The European Medicines Agency (EMA) and the European Center for Disease Control and Prevention (ECDC) on Tuesday recommended that countries Mix and match vaccines against COVID-19 that has already been approved. They say these mixtures can be made for both initial vaccination and booster shots.
According to EMA and ECDC In a joint statement issued As of Tuesday morning, evidence suggests that a combination of vector vaccines (AstraZeneca and Janssen, for example) and messenger-RNA vaccines (Pfizer and Moderna) produces good levels of antibodies against the covid-19-causing coronavirus.
The approval of the European Union’s health authorities came after an extensive study was released on the subject on Monday. The study concluded that the first dose of AstraZeneca or Pfizer-BioNTech followed by a dose of Moderna, nine weeks later, resulted in a better immune response in those who received this vaccine schedule. But the EMA and ECDC stress that the recommendation is also based on “A growing number of clinical studies, backed by factual evidence“.
“The use of a viral vector vaccine as a second dose in primary vaccination schedules, or the use of two different RNA vaccines, has not been studied,” the statement read.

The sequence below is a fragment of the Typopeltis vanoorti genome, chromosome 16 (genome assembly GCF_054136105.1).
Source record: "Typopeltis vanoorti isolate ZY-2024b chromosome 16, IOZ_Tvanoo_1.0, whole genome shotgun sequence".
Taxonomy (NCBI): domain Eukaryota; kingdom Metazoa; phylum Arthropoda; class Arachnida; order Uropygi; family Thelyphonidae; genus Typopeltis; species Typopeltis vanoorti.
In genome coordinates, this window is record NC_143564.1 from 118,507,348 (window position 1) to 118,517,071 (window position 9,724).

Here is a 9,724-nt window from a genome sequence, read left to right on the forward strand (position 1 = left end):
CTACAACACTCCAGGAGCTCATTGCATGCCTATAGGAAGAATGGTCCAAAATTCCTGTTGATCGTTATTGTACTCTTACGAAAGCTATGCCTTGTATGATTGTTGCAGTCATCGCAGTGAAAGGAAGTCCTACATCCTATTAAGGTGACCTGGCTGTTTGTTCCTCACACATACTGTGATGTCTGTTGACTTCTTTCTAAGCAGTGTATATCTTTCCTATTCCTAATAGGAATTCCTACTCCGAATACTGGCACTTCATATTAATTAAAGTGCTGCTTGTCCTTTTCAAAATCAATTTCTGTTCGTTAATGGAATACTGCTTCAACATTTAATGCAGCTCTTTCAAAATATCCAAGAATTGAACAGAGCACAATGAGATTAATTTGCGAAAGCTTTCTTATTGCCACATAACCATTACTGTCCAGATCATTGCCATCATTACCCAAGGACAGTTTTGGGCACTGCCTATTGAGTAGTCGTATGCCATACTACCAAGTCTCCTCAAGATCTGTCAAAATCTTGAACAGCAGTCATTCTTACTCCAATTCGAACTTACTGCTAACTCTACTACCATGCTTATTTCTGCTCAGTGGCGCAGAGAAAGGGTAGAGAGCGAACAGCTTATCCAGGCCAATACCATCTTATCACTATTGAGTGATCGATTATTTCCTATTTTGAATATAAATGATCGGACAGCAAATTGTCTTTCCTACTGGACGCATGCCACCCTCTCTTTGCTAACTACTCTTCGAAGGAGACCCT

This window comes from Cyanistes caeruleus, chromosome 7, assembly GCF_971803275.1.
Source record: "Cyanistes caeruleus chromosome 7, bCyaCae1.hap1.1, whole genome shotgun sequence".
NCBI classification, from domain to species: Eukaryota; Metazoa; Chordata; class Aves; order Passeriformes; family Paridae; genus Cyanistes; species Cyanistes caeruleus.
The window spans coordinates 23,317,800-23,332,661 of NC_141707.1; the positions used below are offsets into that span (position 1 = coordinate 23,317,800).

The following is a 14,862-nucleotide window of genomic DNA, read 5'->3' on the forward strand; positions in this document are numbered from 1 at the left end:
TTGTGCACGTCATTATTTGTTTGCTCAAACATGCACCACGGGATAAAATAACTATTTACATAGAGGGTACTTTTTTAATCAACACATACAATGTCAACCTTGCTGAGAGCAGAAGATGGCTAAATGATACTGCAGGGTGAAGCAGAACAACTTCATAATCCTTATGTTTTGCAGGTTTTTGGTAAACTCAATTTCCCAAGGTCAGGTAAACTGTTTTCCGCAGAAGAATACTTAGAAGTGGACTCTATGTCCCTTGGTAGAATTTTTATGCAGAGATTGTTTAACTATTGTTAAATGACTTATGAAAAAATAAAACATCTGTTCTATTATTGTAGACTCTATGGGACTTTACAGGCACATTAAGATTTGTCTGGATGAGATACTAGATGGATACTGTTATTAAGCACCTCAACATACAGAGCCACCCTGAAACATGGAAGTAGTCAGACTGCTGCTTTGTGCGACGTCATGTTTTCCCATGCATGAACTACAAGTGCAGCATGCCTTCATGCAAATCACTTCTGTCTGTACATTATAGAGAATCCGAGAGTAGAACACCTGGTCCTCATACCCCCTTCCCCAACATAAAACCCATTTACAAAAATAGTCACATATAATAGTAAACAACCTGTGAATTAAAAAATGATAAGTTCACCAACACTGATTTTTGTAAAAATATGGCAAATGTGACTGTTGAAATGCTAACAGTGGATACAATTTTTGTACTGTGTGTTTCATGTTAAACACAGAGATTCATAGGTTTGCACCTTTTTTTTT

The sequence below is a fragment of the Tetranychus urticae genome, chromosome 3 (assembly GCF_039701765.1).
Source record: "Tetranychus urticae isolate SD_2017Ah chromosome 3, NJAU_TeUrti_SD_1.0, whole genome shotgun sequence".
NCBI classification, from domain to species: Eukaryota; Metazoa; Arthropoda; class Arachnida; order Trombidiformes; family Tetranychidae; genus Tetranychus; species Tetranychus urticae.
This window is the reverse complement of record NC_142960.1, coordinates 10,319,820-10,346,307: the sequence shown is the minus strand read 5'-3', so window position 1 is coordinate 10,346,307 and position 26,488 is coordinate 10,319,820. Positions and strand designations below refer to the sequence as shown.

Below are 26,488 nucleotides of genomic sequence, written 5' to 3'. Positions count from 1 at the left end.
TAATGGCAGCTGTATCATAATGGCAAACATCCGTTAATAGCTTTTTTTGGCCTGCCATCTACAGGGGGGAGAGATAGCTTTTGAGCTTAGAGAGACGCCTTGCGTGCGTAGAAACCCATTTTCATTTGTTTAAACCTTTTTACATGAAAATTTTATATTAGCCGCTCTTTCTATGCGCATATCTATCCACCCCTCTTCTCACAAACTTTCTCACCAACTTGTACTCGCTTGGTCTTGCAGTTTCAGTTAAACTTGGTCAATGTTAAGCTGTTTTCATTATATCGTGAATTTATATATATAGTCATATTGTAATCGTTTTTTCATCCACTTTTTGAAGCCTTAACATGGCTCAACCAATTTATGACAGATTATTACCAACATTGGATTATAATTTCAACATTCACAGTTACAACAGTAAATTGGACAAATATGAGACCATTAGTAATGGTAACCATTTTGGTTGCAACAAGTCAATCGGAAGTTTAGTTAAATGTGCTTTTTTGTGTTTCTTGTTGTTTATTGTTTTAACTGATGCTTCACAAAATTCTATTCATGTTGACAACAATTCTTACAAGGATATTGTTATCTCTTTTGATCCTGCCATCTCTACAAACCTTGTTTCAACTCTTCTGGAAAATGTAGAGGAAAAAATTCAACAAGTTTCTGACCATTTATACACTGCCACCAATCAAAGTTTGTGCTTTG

The United States, for example, has already given the green light for mixing and matching to occur, while the World Health Organization (WHO) is also evaluating this approach.
As the world tries to track and prevent transmission of the new type of SARS-CoV-2, Omicron, and many governments impose new restrictions, the longevity of protection offered by vaccines is under scrutiny.
“As research continues to provide more evidence about long-term safety, duration of immunity and efficacy, the use of heterogeneous regimens could provide flexibility with regard to vaccination options, particularly to reduce the impact on the vaccination process if one of the vaccines is not available at any time,” he explained. EMA and ECDC.
It is also said that technical considerations and recommendations about each vaccine combination were made by EMA and ECDC specialists (and available here) aims to help governments and national authorities “to ensure that as many EU citizens as possible are vaccinated and protected as quickly as possible”.
The European Union is currently facing an increasing number of infections, as well as increasing hospitalization rates. Vaccines continue to prevent millions of EU citizens from getting sick or dying, and figures show that the number of hospitalizations and deaths remains lower. In the Member States with the highest vaccination rates. The EMA and ECDC continue to urge all EU citizens to be vaccinated and to adhere to recent recommendations on booster vaccination,” the two bodies say.
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